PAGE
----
Hall of Famer Memo Gracida is the newest columnist for CLICKPOLOUSA, read about his recent trip to the National Finals Rodeo as he discusses first impressions and the importance of fellow Hall of Famer Tommy Wayman to his career.
I was finally able to fulfill a lifelong dream and attend the National Finals Rodeo (NFR) in Las Vegas, Nevada, this past December. Normally, this event coincides with the Argentine Open and I end up staying in Argentina to attend the Finals and do some business. But, for the first time in years, the Open was held earlier in December, so my wife and I flew to Vegas.
National Finals Rodeo is essentially the “Super Bowl” of Rodeo. It is what the World Series is to baseball. It is what the Final at Palermo is for polo. The best of the best rodeo participants compete for ten nights straight. Each night, these athletes go flat out in front of a sold-out crowd at the Thomas Mack Arena, competing to win the title and the money. On the last night, the cumulation of scores determines who wins the average. We went for the last two evenings of competition. I have attended other major rodeos, but nothing compared to NFR. The thousands of cowboy hats filling the stands, the lights, the announcing, the horses, the sponsors, the athletes. It was spectacular and far surpassed any of my expectations. The passion in the air was intoxicating and I couldn’t have been more fulfilled by my first impression of this rodeo.
But, on top of seeing these superior rodeo athletes perform, what truly made the trip was catching up with one of my greatest polo idols, Tommy Wayman, who attends the Finals Rodeo on an annual basis. I had heard Tommy would be in town and I knew I had to see him because we hadn’t seen each other for years. We met up for a drink before the last night of the rodeo and, although we were surrounded by thousands of cowboy boots and cowboy hats and turquoise jewelry and rhinestone belts, Tommy’s presence immediately took me back to my childhood and I became transfixed by our passionate conversation regarding what polo once was.
“I will never forget my first impression of Tommy. While his stature was stout and strong, his ability, his horsemanship, and his team work on the field made me feel as though I was watching an artist paint a picture. He was perfection on the polo field and I immediately had a new idol to look up to. ”
I first saw Tommy play in October of 1975. He was competing in Juarez, Mexico, in the Camacho Cup for the United States. I was 19 years old at the time and 1975 was Tommy’s best year. He only lost two matches the entire year, one of which was the middle game of this international tournament. I will never forget my first impression of Tommy. While his stature was stout and strong, his ability, his horsemanship, and his team work on the field made me feel as though I was watching an artist paint a picture. He was perfection on the polo field and I immediately had a new idol to look up to. I’ll never forget thinking in this moment, “Someday, I would like to be like Tommy.” Little did I know at the time the path that was ahead for me and little did I know that soon enough I would compete against this legend.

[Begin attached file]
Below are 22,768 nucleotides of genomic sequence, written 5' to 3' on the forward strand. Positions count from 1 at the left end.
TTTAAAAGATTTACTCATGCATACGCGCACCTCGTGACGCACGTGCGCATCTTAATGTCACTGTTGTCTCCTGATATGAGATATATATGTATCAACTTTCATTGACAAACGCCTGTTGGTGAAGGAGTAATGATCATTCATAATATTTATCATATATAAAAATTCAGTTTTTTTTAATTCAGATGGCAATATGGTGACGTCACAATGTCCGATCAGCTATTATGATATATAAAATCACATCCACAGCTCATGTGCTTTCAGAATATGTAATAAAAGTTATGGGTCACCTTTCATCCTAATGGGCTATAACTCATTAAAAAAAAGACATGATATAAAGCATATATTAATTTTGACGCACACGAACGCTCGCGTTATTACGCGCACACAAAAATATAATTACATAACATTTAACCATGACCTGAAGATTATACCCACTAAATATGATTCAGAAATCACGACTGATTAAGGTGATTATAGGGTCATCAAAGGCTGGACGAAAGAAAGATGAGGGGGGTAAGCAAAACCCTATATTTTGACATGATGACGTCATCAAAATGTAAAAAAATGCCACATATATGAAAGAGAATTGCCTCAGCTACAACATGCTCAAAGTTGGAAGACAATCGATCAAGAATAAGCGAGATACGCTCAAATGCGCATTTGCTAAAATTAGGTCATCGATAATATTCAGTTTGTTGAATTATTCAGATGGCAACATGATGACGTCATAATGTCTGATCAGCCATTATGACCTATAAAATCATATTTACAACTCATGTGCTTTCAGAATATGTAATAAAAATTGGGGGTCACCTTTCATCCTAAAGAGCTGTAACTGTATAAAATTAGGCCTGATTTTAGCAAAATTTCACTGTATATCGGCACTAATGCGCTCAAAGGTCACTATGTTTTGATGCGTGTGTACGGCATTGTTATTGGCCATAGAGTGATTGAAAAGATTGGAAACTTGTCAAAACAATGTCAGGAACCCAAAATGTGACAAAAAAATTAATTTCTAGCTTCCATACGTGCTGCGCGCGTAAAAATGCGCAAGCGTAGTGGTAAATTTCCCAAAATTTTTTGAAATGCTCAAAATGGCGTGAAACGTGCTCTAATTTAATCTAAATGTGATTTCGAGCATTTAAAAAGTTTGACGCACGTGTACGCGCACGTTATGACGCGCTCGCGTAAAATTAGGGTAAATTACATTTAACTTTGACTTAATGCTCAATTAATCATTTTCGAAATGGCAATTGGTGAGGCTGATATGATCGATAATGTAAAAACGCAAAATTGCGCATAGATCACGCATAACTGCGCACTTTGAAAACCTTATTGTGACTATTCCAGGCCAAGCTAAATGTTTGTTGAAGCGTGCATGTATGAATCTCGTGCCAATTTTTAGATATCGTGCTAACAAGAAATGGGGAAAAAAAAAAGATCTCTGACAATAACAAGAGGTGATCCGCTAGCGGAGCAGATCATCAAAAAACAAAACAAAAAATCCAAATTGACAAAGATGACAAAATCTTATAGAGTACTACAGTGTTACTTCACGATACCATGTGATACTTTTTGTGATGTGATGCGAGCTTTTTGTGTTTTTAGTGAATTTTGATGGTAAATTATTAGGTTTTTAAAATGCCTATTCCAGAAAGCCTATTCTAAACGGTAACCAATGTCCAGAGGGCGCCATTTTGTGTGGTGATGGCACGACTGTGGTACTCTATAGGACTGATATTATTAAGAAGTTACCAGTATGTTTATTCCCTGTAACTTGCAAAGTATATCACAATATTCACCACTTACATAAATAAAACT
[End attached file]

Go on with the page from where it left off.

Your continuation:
As Tommy and I sat outside of the Thomas Mack Arena that last night of the rodeo, I thanked him for being an idol and an example for me. I learned so much from him. He was tremendous with his horsemanship and he and my father are the two greatest horsemen I have ever known. Tommy rode beautifully and he truly knew how to create and maintain a polo pony through appropriate schooling. I learned from Tommy to school my horses the morning before each game. This technique is something I continue to do and I know it helped give me an edge more times than not over my competitors. Tommy was also a true gentleman with his clients and sponsors. He maintained loyal relationships with them and he also used his patrons on the field as a fourth player. He tried to make each player on his team play better and I carried this forward into my organization. Over the years, we always maintained a high level of respect for each other and as we sat enjoying our cocktails, this was never more true.
As the rodeo was about to begin, our conversation came to an end. Being excited to see who would come out the average winner in each event, neither Tommy nor I wanted to miss the action. I gave Tommy a big hug and headed into the arena. We were asked to stand for the National Anthem at the start of the rodeo and, as I stood next to my wife, I felt a sense of deja vu. The excitement and energy I was feeling at the beginning of this rodeo was similar to what I felt back in 1975 when I first saw Tommy play. It was in this moment that I realized how incredibly important it is for the past, current, and future professional polo players to maintain the passion, essence and heritage of the sport of polo, just as what happens in the rodeo world.
“My hope is that past generations of professional polo players get the recognition that Tommy gets from me. And, my hope is that the present generations become aware of the responsibility they have to play as passionately as they possibly can. Through this passion they are preserving what past players have provided and cultivating what future players will exude.”
So, when “Click Polo” asked me to start writing for them, I felt it was my responsibility to transmit my passion to benefit the game of polo through writing. As such, my hope is that future generations get to experience the same feelings that I had when I first saw Tommy play. My hope is that past generations of professional polo players get the recognition that Tommy gets from me. And, my hope is that the present generations become aware of the responsibility they have to play as passionately as they possibly can. Through this passion they are preserving what past players have provided and cultivating what future players will exude.